EUGENE, Ore. -- On Wednesday, the Eugene City Council will begin early discussions of possible reparations for those impacted by systemic racism.
The council meets Wednesday at noon for a work session to look at what other cities and states are doing to compensate for past wrongs.
The meeting is the first of two scheduled work sessions on the topic.
According to a staff memo, the history of Indigenous and Black people in Eugene is “long and complex”, but there’s no question that indigenous occupants were largely forced out. Black people and families in Eugene also faced discriminatory and exclusionary laws.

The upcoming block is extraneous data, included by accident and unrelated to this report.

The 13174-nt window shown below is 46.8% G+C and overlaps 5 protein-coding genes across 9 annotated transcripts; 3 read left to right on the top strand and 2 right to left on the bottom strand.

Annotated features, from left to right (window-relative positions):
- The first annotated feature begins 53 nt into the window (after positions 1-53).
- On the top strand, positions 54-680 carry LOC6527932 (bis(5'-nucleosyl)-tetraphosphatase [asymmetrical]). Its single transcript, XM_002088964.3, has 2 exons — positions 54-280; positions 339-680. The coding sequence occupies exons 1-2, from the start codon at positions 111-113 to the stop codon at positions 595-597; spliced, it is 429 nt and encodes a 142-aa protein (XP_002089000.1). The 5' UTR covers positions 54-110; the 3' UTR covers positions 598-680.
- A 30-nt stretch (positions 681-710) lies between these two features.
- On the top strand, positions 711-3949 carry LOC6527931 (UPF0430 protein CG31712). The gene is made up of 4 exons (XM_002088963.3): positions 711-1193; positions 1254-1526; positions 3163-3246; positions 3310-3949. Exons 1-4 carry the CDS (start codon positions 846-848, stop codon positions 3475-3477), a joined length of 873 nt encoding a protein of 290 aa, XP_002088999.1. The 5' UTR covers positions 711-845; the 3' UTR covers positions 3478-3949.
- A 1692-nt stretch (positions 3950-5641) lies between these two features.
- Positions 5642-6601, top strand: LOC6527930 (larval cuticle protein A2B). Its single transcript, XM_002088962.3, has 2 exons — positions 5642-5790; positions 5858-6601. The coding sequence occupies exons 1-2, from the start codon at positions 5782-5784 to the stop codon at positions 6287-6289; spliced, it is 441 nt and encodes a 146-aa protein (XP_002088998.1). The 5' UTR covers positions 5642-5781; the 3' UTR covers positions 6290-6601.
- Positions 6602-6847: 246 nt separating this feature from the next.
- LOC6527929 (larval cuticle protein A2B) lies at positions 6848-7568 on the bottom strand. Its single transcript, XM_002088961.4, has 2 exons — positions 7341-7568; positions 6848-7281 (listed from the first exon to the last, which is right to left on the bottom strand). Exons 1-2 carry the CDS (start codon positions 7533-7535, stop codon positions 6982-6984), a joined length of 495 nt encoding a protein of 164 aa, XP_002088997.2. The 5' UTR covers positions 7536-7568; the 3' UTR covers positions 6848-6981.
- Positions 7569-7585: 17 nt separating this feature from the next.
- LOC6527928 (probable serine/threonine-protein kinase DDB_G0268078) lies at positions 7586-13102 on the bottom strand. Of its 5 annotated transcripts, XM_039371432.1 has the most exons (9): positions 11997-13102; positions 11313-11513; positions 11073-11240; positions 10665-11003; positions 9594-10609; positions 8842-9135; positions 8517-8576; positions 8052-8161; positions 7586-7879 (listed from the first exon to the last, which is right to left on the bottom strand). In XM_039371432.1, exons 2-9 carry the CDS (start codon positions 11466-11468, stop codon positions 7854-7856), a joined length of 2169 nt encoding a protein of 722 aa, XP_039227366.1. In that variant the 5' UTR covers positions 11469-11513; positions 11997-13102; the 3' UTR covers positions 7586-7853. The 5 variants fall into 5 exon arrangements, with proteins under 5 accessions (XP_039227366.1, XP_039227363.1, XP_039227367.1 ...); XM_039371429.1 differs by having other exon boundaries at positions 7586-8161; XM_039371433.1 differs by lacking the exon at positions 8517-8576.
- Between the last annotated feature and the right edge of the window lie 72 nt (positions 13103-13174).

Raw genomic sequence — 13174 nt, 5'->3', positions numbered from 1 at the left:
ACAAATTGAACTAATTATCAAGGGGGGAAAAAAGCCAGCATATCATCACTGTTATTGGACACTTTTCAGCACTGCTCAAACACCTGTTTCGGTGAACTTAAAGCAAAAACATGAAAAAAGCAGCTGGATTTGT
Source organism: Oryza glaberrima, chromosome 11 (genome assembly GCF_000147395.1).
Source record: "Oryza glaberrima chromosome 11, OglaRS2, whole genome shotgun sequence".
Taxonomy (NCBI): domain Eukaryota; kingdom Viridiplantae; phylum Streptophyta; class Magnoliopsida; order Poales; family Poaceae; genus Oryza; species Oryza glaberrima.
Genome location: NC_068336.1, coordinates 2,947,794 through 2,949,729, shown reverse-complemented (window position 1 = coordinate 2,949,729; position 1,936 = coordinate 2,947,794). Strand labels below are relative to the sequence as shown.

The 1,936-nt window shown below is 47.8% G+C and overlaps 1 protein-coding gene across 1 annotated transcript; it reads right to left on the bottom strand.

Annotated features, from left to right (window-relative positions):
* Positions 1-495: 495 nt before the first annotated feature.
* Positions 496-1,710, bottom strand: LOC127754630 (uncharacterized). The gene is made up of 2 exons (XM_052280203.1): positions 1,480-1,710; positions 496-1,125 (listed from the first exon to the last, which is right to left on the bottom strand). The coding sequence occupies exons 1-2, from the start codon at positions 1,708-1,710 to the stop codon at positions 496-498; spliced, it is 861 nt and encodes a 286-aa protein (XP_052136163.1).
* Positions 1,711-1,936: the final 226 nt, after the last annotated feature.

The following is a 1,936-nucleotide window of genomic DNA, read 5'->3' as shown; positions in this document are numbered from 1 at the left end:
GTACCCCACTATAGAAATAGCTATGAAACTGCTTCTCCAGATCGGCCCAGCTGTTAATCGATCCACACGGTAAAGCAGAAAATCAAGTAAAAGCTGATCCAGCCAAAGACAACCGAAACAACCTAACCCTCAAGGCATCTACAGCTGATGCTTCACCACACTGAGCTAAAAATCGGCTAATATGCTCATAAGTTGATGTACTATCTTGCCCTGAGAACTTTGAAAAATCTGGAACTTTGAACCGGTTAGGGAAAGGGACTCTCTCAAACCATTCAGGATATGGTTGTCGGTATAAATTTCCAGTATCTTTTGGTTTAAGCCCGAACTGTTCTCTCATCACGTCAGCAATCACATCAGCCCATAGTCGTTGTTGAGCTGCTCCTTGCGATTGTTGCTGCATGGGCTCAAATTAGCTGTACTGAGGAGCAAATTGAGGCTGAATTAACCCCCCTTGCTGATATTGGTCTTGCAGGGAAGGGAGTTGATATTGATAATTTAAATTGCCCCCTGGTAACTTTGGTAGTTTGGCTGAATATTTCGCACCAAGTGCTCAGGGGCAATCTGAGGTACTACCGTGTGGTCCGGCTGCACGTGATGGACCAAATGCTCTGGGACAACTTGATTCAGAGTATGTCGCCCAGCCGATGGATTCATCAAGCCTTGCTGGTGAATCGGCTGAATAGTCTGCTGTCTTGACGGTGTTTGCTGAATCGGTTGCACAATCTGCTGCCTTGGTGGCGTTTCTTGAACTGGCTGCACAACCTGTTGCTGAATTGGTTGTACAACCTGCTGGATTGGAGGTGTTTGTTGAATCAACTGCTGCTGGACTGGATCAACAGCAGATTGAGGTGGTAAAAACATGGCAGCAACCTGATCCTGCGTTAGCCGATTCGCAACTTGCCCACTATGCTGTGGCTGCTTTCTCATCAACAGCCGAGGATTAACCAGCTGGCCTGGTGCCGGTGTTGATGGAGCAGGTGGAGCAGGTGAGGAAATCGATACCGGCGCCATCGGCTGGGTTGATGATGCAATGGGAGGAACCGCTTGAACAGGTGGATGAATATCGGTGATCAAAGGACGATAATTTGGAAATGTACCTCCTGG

Recently, several other cities in the United States have explored the idea of reparations.
In Evanston, Illinois, $10 million in marijuana tax revenue is being set aside for reparations over a decade. Some of that money will go to things like home repair, down payments or other property-related expenses for Black residents.
Reparations like this are being discussed at all levels, including local government, state legislatures and the federal government.
The council work session will be livestreamed here.